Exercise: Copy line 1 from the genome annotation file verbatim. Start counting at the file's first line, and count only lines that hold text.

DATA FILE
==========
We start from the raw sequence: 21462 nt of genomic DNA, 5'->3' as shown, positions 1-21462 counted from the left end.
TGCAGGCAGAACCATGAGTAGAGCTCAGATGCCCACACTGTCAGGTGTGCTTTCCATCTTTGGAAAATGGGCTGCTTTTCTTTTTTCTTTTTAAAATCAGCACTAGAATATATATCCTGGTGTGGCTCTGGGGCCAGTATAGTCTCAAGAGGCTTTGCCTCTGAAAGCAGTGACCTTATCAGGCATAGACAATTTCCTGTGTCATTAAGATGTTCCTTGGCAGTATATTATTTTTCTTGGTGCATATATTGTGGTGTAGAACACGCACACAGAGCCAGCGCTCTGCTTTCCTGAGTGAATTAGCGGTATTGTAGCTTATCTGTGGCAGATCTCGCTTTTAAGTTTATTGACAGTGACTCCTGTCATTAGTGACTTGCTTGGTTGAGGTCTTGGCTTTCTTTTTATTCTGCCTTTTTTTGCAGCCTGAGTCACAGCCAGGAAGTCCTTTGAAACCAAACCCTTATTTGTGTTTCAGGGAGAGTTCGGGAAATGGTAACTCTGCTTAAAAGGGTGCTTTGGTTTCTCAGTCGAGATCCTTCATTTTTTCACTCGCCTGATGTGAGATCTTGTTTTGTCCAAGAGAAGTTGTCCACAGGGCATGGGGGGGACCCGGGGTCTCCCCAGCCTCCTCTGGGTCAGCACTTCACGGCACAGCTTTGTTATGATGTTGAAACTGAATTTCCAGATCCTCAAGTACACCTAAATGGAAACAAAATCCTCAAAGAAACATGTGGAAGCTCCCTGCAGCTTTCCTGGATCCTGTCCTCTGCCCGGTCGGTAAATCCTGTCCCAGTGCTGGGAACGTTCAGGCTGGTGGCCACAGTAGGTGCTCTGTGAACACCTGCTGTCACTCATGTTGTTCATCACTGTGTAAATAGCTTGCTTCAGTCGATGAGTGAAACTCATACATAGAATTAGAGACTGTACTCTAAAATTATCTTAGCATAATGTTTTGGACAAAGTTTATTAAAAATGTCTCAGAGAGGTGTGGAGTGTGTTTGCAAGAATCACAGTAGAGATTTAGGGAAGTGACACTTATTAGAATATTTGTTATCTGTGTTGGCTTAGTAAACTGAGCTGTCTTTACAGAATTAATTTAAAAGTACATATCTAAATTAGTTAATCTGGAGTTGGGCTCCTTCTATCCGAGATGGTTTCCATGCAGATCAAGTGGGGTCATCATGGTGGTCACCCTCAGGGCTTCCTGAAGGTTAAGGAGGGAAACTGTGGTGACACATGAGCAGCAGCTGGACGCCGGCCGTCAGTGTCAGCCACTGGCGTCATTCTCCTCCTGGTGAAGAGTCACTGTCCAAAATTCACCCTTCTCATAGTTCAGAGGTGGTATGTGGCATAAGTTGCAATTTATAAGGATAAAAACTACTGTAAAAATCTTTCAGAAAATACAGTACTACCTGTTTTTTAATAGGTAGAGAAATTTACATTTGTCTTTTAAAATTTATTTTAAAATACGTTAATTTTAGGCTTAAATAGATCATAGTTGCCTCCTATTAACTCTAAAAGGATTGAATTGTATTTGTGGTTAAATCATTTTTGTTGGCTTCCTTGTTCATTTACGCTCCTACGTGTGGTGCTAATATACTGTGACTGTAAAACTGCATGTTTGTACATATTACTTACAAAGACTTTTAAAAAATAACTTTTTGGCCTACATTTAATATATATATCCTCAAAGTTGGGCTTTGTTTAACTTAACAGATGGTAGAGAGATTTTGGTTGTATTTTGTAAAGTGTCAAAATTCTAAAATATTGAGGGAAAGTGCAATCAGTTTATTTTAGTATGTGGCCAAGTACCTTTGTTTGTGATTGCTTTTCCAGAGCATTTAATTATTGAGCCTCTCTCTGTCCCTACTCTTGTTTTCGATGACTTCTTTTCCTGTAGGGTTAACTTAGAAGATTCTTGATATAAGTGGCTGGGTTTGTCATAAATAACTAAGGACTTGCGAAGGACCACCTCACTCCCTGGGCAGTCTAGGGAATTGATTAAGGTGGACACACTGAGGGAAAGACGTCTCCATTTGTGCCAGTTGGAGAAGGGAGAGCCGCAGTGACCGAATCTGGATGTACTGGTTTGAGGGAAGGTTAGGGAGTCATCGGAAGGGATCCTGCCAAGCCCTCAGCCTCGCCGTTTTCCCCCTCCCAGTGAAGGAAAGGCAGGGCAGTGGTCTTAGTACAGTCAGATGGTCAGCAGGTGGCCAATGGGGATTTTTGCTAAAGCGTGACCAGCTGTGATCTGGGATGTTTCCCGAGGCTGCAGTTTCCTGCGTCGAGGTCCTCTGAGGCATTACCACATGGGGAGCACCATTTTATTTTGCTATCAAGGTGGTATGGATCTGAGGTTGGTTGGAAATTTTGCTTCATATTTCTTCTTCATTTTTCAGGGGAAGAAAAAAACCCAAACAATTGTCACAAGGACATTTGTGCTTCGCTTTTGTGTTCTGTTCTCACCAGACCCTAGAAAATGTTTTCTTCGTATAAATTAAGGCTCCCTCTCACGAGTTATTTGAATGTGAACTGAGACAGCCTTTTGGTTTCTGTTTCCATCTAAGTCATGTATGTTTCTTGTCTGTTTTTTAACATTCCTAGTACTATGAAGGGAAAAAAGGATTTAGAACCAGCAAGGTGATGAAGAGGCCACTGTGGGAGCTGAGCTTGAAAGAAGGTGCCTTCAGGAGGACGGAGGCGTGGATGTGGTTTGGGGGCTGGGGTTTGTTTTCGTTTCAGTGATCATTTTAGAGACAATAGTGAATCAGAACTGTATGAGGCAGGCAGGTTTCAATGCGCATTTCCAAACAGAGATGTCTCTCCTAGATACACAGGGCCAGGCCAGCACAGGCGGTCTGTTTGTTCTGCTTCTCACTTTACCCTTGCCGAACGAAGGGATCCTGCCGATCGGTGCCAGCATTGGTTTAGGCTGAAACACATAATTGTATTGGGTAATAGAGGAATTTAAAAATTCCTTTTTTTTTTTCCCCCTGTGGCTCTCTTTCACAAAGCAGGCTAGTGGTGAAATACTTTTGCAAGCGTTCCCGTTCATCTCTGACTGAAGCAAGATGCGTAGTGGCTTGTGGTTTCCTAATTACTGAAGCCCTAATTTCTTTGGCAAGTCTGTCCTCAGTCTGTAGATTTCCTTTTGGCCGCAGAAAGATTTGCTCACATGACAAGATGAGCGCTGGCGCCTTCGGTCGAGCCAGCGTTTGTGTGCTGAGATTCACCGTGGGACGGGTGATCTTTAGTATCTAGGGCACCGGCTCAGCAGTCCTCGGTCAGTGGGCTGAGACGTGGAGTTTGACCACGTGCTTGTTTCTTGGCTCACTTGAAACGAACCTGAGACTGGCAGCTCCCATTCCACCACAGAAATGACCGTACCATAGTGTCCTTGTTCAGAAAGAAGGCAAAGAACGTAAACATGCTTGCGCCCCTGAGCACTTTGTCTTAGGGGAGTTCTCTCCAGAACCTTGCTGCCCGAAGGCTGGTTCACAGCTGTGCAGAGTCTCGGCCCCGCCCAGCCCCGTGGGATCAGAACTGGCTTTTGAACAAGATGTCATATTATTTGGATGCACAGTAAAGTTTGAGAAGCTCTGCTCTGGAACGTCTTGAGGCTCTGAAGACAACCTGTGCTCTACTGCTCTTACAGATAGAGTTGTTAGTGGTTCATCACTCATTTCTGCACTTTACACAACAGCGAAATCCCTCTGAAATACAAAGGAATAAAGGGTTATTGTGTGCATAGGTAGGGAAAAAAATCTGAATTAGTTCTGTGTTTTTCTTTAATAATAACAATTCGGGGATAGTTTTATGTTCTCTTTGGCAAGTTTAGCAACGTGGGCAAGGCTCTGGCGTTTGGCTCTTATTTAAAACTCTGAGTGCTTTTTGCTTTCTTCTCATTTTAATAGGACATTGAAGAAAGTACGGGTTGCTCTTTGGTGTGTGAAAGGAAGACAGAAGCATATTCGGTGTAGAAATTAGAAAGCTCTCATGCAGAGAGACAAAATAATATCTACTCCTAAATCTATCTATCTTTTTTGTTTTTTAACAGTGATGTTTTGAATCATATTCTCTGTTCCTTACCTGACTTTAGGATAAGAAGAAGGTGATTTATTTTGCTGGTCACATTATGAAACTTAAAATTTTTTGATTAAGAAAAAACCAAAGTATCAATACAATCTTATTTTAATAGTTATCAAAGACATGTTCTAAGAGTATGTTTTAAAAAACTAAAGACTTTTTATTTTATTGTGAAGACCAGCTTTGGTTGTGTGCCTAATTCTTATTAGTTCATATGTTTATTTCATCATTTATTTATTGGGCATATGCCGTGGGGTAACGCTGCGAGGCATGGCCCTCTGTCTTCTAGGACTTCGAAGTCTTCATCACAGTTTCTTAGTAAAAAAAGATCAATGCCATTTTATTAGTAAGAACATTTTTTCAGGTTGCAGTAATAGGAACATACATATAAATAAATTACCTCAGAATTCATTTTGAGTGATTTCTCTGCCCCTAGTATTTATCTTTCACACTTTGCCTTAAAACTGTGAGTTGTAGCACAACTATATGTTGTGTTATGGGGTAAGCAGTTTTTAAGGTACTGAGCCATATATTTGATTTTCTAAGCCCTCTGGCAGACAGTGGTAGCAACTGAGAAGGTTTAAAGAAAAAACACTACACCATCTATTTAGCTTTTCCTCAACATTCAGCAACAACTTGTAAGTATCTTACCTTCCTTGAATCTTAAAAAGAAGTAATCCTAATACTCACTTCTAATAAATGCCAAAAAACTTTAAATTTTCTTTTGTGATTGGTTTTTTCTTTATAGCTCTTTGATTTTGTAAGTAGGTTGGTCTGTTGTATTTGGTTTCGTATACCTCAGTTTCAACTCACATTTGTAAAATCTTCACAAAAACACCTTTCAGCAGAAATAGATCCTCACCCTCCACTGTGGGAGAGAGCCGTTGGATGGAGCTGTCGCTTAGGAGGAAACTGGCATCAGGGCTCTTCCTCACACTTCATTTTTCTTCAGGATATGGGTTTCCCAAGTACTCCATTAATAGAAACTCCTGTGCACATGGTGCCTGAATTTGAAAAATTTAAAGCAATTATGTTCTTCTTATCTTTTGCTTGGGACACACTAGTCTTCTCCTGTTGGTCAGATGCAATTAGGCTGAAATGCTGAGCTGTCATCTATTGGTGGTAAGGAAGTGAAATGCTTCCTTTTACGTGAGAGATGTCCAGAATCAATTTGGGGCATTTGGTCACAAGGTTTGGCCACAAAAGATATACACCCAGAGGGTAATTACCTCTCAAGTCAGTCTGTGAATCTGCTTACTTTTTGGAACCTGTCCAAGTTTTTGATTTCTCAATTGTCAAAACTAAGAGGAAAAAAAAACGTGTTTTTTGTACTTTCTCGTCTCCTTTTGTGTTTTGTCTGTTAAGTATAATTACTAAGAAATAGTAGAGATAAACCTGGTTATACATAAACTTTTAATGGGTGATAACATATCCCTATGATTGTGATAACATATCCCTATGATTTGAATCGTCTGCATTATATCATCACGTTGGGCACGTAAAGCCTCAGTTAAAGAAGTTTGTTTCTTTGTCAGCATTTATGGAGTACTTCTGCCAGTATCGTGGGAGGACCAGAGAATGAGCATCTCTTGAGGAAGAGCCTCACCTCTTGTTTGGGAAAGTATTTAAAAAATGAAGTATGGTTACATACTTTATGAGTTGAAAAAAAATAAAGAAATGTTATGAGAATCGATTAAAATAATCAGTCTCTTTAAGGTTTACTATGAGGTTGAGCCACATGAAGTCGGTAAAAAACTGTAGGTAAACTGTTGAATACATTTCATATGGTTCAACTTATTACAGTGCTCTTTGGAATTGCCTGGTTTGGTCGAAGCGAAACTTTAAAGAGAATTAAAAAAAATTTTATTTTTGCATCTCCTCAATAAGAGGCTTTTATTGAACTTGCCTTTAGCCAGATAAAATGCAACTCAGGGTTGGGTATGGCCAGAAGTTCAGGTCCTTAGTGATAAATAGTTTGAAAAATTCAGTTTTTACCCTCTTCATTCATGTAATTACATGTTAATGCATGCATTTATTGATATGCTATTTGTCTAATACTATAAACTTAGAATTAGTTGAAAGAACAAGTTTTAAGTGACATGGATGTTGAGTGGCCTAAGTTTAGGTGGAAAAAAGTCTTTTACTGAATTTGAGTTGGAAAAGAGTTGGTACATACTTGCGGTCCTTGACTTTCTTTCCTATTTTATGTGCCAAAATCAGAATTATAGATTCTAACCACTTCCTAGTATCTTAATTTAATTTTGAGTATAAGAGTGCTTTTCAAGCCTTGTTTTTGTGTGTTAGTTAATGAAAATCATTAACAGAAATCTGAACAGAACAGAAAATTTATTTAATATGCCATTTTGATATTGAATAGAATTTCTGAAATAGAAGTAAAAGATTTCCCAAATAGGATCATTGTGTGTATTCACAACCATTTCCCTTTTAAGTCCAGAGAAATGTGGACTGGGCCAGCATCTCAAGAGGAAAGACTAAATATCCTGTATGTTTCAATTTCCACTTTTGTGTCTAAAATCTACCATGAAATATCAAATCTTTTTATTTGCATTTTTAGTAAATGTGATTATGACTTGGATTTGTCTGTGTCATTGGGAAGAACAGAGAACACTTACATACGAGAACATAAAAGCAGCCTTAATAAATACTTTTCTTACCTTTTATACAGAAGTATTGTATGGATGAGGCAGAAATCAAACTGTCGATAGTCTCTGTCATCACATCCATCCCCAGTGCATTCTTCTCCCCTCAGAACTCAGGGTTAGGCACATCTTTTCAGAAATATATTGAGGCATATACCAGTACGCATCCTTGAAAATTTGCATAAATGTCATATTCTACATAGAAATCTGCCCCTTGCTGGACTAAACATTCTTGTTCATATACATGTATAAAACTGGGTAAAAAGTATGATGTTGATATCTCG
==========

We start from the raw sequence: 21462 nt of genomic DNA, 5'->3' as shown, positions 1-21462 counted from the left end.